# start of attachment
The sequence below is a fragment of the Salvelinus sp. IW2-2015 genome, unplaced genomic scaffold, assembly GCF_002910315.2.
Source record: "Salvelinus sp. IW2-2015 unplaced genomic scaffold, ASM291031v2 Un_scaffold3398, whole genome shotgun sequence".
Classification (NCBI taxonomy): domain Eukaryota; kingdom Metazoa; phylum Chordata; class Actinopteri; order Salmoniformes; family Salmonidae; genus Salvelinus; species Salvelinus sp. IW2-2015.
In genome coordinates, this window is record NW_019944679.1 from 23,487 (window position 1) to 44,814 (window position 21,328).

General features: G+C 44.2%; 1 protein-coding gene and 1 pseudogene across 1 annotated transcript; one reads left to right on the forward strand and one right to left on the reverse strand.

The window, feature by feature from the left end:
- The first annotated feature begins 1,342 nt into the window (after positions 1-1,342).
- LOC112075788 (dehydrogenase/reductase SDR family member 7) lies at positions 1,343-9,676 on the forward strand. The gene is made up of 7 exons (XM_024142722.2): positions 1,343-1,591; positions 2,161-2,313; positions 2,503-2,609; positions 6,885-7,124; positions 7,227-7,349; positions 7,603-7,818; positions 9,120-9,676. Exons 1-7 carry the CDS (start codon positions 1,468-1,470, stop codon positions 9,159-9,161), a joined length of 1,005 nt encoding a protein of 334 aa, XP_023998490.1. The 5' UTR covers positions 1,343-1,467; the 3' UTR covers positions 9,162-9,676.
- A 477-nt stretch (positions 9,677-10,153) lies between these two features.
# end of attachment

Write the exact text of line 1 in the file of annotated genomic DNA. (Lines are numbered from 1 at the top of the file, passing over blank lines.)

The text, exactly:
The sequence below is a fragment of the Salvelinus sp. IW2-2015 genome, unplaced genomic scaffold, assembly GCF_002910315.2.